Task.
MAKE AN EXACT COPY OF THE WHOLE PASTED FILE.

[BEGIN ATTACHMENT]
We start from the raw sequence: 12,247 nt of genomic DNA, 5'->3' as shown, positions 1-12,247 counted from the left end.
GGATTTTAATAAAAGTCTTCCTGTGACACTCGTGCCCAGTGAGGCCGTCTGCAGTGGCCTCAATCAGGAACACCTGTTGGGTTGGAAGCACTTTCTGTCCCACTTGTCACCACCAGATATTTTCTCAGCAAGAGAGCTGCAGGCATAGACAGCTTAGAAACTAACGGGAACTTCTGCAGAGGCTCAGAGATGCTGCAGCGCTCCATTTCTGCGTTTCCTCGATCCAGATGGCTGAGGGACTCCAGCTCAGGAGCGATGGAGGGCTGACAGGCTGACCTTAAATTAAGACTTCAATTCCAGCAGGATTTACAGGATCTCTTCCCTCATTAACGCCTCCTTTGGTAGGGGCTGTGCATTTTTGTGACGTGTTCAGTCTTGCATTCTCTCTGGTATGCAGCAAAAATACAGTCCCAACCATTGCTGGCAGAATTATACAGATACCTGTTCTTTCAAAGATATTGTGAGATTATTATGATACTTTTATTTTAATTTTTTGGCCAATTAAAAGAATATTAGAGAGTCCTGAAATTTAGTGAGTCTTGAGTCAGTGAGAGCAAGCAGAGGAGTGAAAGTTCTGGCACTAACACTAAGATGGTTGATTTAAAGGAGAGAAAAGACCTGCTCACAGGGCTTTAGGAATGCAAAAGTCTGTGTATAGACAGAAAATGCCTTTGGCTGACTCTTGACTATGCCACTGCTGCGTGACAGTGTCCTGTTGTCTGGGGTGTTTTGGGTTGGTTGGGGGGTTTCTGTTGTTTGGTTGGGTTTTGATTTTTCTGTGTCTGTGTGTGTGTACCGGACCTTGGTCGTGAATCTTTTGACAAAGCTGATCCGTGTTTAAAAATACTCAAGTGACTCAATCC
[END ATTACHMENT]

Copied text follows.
We start from the raw sequence: 12,247 nt of genomic DNA, 5'->3' as shown, positions 1-12,247 counted from the left end.
GGATTTTAATAAAAGTCTTCCTGTGACACTCGTGCCCAGTGAGGCCGTCTGCAGTGGCCTCAATCAGGAACACCTGTTGGGTTGGAAGCACTTTCTGTCCCACTTGTCACCACCAGATATTTTCTCAGCAAGAGAGCTGCAGGCATAGACAGCTTAGAAACTAACGGGAACTTCTGCAGAGGCTCAGAGATGCTGCAGCGCTCCATTTCTGCGTTTCCTCGATCCAGATGGCTGAGGGACTCCAGCTCAGGAGCGATGGAGGGCTGACAGGCTGACCTTAAATTAAGACTTCAATTCCAGCAGGATTTACAGGATCTCTTCCCTCATTAACGCCTCCTTTGGTAGGGGCTGTGCATTTTTGTGACGTGTTCAGTCTTGCATTCTCTCTGGTATGCAGCAAAAATACAGTCCCAACCATTGCTGGCAGAATTATACAGATACCTGTTCTTTCAAAGATATTGTGAGATTATTATGATACTTTTATTTTAATTTTTTGGCCAATTAAAAGAATATTAGAGAGTCCTGAAATTTAGTGAGTCTTGAGTCAGTGAGAGCAAGCAGAGGAGTGAAAGTTCTGGCACTAACACTAAGATGGTTGATTTAAAGGAGAGAAAAGACCTGCTCACAGGGCTTTAGGAATGCAAAAGTCTGTGTATAGACAGAAAATGCCTTTGGCTGACTCTTGACTATGCCACTGCTGCGTGACAGTGTCCTGTTGTCTGGGGTGTTTTGGGTTGGTTGGGGGGTTTCTGTTGTTTGGTTGGGTTTTGATTTTTCTGTGTCTGTGTGTGTGTACCGGACCTTGGTCGTGAATCTTTTGACAAAGCTGATCCGTGTTTAAAAATACTCAAGTGACTCAATCC